A Million Jagged Pieces [117 Trip Chronicles]
Take a moment to sit with me and relive the ugliest moment of my mission trip. This moment occurred one afternoon at Kidane Mihret Orphanage, a place I had been very excited to visit and serve. Our team walked into the orphanage together, and we had free run of the place; we could snuggle the babies, play outside with the teenagers, or watch movies with the kids. I went into this like I do every event in life – with a plan. I was going to go change diapers, snuggle babies, and encourage the women who did the exhausting job of caring for them day in and day out. After about a half an hour in the baby room, I got bored. There were plenty of missionaries in there, and I didn’t feel like I was serving a purpose, so I headed out, intending to find my husband and go play with the big kids outside. As I stepped into the hall, my teammate Janelle came up to me.
“Jes, have you seen the special needs room?”
“I think you need to come see it.”
“I can’t. I just don’t think I can take it.”
I know it sounds selfish and even cruel to say “no” to a request like that, and maybe I am those things, but let me explain. My answer was one of fear and pain; deeper fear and pain than I can possibly describe to you.
Fear and pain so deep that you would only be able to understand it if you had walked in my shoes.
Fear and pain so devastating that you would only know it if you had shared the experience of looking deep into your own baby’s eyes and seeing that within him something was broken.
You see, nearly three years ago, my own precious son was diagnosed with autism, and I was plunged into a world of confusion, doubt, faithlessness, and isolation. My days are spent juggling multiple therapists, turning my home into a sensory gym, worrying about whether he will ever have a friend, and begging God to put the world right. So you’ll have to forgive me for thinking that the special needs room was more than my feeble heart could bear.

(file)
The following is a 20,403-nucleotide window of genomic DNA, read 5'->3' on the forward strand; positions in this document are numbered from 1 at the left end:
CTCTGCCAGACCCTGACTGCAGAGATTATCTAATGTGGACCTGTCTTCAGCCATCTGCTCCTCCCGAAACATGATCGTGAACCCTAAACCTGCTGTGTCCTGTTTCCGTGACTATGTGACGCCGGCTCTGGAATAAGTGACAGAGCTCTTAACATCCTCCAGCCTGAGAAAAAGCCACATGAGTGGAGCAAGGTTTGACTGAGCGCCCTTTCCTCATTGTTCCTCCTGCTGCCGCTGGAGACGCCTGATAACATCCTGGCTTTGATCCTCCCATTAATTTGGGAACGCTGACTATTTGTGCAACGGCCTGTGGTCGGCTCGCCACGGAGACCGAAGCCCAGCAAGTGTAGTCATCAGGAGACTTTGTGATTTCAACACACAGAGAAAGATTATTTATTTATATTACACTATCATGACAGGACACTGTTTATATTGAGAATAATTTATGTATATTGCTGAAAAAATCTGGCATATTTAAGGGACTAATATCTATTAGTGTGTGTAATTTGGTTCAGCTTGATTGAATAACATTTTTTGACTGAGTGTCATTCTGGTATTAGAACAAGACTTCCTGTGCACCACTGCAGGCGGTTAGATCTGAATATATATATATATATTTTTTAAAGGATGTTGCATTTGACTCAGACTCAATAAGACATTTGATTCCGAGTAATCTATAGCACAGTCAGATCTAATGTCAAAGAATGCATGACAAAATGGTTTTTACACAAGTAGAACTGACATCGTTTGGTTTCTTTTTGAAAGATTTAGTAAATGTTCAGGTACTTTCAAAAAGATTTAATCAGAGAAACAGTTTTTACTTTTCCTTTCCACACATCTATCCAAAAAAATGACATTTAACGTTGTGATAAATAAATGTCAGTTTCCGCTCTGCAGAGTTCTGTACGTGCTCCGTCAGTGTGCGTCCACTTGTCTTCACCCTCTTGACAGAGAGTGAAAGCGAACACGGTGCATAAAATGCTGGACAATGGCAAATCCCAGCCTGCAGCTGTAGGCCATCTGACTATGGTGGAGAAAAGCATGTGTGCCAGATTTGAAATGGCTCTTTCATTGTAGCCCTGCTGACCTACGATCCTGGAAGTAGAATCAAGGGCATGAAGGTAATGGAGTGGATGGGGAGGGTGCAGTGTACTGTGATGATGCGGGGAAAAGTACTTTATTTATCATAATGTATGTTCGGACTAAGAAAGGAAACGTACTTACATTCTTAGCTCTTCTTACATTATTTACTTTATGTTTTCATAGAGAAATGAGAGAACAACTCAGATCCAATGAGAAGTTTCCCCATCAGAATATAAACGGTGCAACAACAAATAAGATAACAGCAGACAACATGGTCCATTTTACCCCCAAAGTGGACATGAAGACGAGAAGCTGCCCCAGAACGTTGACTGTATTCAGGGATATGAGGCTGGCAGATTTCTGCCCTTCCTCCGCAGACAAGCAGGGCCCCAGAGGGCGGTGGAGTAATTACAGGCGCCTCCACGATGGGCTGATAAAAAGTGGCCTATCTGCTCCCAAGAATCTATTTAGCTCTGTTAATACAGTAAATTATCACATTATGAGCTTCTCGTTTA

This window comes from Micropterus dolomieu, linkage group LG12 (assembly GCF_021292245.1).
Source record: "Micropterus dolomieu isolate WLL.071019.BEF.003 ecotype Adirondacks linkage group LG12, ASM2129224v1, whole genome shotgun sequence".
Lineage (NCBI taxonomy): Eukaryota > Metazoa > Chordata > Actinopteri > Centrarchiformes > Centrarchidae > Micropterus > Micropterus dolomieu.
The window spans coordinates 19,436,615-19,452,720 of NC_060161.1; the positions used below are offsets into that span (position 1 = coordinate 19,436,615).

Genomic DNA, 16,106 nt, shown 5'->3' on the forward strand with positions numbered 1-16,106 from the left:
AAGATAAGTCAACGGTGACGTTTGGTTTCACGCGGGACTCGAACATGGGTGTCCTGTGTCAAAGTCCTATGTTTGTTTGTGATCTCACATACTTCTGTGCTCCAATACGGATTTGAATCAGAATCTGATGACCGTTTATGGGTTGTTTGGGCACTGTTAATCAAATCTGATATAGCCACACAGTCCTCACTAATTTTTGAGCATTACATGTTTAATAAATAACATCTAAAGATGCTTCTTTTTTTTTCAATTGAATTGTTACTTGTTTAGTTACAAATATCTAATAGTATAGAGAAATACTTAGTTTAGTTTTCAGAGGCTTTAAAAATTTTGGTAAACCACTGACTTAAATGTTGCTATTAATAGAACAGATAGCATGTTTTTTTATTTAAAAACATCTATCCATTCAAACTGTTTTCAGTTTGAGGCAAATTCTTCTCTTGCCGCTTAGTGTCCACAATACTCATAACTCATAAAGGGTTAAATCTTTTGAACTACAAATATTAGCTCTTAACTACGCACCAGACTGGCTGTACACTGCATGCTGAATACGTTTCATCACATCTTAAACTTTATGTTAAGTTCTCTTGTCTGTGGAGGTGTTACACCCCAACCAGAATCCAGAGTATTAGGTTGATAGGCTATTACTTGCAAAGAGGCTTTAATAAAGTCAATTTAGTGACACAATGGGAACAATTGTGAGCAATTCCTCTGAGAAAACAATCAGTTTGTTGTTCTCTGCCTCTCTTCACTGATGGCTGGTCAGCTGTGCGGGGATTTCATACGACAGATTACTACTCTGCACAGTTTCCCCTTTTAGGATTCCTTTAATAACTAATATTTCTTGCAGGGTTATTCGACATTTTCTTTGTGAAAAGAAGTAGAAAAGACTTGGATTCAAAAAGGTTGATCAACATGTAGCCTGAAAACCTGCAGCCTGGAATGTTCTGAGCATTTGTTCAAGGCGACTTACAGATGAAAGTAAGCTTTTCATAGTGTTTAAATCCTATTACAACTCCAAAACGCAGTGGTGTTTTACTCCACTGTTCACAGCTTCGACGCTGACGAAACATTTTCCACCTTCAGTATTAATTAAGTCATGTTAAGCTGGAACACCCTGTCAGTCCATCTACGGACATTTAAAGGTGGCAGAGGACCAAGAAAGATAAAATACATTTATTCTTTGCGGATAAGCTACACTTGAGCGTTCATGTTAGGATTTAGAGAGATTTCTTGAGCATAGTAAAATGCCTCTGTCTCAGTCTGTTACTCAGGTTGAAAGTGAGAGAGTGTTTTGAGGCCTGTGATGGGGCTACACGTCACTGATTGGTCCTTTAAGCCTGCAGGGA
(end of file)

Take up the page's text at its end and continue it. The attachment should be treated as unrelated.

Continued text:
But she persisted. She told me that she had found the kids sitting in their beds all alone and that she didn’t know what to do. I had to say “yes.”
When I crossed the threshold, I felt my heart burst into a million jagged pieces. You see, loving a child with special needs as deeply as I do, I felt totally broken when I saw these precious kids sitting all alone in their beds. One was asleep, but the other was awake, and the moment I entered the room, he locked eyes with me. His name, I later learned, is Baby. Baby is 15, but he has been in the orphanage for seven or eight years, since his family dropped him off at a hospital and never came back for him. Because of his disabilities, he never leaves his bed, and he never goes outside. I cannot imagine a more bleak existence.
As much as I felt my heart breaking, and as badly as I wanted to break down and weep right there for this sweet child, I felt God pushing me to dig deep and come up with something bigger than my own brokenness. I thought, “If I want to turn and run away from this, what do other people do? When was the last time someone sat down with Baby for an afternoon?”
So I pulled up a chair, plopped down next to him, and spent the next few hours singing, clapping, teaching him Spanish, showing him videos of my kids and dogs, messing around with Snapchat, and praying for him. At no point during the visit did I feel like I was capable of ministering to him, but God doesn’t call the equipped; he equips the called.
When we had the choice to go back to the orphanage later or visit a school elsewhere, I knew exactly where God wanted me. I walked right in those doors, up the stairs, and into the room where I knew my friend Baby was waiting. I sat down with him again, ready to show him new pictures from my trip, tell him about tacos, and talk to him about the fun we would have together when we met again in Heaven.
Not a day has gone by that I haven’t thought about that first day with Baby. Sometimes I pray for him, and sometimes my heart feels so full that I just sit there with tears pouring down my face. I snuggle my own baby a little tighter, and I thank God for everything He has given to us. The brokenness of that moment, the faithfulness of God, the pain of disability, and the pure joy we felt are forever imprinted on my heart.